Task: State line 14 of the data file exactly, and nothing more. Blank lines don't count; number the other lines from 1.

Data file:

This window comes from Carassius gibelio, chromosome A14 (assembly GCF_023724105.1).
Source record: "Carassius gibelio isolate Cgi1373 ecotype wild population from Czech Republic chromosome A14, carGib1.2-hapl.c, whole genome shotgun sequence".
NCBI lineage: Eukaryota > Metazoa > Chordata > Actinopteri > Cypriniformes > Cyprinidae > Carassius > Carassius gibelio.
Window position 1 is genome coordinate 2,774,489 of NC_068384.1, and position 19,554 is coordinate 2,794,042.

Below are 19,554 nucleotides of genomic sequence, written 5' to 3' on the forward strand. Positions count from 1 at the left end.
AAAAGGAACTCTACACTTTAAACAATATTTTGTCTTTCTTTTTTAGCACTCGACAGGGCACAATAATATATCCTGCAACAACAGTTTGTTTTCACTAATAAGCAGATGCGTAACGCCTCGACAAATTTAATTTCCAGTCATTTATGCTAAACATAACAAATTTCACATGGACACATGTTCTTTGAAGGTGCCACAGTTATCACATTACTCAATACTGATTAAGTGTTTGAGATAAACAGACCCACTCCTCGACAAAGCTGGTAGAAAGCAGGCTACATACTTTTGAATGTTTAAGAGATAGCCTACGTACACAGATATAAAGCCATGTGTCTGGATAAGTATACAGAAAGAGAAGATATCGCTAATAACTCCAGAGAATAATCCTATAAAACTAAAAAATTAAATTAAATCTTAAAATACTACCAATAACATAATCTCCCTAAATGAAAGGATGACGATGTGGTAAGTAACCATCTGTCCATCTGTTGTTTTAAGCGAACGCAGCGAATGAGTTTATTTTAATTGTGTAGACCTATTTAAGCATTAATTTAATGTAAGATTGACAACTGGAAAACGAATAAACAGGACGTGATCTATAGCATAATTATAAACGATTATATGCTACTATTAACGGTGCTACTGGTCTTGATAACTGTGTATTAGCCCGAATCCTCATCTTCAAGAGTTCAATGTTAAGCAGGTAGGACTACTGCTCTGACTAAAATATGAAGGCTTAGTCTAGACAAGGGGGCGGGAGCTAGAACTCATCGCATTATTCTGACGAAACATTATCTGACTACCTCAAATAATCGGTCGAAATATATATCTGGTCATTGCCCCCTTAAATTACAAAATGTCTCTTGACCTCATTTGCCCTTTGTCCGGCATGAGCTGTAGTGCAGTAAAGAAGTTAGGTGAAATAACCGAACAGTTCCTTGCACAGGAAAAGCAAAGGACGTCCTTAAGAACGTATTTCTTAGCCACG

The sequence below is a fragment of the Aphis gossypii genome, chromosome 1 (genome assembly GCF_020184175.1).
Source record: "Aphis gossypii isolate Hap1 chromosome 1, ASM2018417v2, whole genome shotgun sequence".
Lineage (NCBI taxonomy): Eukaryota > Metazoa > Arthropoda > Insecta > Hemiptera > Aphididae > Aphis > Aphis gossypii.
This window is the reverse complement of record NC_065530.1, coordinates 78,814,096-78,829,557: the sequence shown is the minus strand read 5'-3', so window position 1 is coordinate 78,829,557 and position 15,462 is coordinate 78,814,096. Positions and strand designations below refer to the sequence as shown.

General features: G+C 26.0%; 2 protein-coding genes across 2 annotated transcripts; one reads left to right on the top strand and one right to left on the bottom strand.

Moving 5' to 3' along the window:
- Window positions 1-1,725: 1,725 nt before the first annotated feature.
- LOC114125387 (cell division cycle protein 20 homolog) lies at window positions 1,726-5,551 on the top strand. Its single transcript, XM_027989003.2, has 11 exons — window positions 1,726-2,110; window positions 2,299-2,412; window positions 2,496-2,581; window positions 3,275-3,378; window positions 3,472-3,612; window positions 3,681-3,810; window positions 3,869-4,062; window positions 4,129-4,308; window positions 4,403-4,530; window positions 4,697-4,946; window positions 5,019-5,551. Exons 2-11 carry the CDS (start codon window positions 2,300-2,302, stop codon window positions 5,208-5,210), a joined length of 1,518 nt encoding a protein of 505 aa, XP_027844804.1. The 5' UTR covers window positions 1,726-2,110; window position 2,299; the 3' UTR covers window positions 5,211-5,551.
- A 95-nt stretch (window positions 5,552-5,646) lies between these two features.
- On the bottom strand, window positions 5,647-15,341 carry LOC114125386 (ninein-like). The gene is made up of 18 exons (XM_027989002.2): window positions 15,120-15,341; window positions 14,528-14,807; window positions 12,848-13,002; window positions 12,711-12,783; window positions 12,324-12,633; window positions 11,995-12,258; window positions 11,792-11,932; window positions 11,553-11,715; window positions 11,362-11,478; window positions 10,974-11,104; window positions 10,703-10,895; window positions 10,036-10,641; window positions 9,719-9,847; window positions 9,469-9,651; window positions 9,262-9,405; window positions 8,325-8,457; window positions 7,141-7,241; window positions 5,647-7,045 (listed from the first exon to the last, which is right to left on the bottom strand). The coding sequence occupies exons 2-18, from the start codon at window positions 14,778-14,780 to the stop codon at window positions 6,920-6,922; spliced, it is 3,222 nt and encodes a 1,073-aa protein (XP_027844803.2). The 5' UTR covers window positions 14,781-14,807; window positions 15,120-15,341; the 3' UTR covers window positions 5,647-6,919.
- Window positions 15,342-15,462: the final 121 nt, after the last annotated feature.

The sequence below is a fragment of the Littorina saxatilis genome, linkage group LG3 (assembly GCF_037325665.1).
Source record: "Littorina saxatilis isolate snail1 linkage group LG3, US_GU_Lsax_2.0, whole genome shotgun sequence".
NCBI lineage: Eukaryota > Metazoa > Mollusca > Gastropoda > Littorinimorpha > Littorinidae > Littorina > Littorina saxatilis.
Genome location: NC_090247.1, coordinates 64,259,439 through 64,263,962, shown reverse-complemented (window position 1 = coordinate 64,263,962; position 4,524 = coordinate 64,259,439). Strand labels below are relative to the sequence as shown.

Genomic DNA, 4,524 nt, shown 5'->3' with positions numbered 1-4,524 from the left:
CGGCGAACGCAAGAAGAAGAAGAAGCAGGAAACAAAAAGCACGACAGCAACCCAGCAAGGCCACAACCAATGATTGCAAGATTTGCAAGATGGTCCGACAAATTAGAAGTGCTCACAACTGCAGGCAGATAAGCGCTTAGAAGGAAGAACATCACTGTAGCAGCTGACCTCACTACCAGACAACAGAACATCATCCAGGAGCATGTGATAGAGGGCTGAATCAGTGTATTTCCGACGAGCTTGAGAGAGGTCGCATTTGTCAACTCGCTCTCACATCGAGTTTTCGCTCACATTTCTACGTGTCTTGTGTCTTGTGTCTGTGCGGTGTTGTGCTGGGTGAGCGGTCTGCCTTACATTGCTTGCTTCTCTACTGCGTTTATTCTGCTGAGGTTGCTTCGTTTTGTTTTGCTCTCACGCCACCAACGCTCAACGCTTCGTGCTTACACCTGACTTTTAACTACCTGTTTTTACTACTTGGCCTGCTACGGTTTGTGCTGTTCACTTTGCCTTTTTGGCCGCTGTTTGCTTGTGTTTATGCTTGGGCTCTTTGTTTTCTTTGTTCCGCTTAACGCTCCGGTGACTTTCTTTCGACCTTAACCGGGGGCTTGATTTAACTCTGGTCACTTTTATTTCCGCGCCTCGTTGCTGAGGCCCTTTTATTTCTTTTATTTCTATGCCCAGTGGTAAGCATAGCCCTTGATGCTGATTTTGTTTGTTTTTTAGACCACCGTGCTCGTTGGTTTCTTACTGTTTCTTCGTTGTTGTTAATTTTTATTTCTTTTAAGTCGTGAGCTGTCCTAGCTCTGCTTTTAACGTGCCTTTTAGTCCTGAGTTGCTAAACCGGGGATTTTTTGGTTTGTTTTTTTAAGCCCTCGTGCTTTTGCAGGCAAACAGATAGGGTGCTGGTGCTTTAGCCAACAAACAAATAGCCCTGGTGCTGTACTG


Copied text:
- LOC114125387 (cell division cycle protein 20 homolog) lies at window positions 1,726-5,551 on the top strand. Its single transcript, XM_027989003.2, has 11 exons — window positions 1,726-2,110; window positions 2,299-2,412; window positions 2,496-2,581; window positions 3,275-3,378; window positions 3,472-3,612; window positions 3,681-3,810; window positions 3,869-4,062; window positions 4,129-4,308; window positions 4,403-4,530; window positions 4,697-4,946; window positions 5,019-5,551. Exons 2-11 carry the CDS (start codon window positions 2,300-2,302, stop codon window positions 5,208-5,210), a joined length of 1,518 nt encoding a protein of 505 aa, XP_027844804.1. The 5' UTR covers window positions 1,726-2,110; window position 2,299; the 3' UTR covers window positions 5,211-5,551.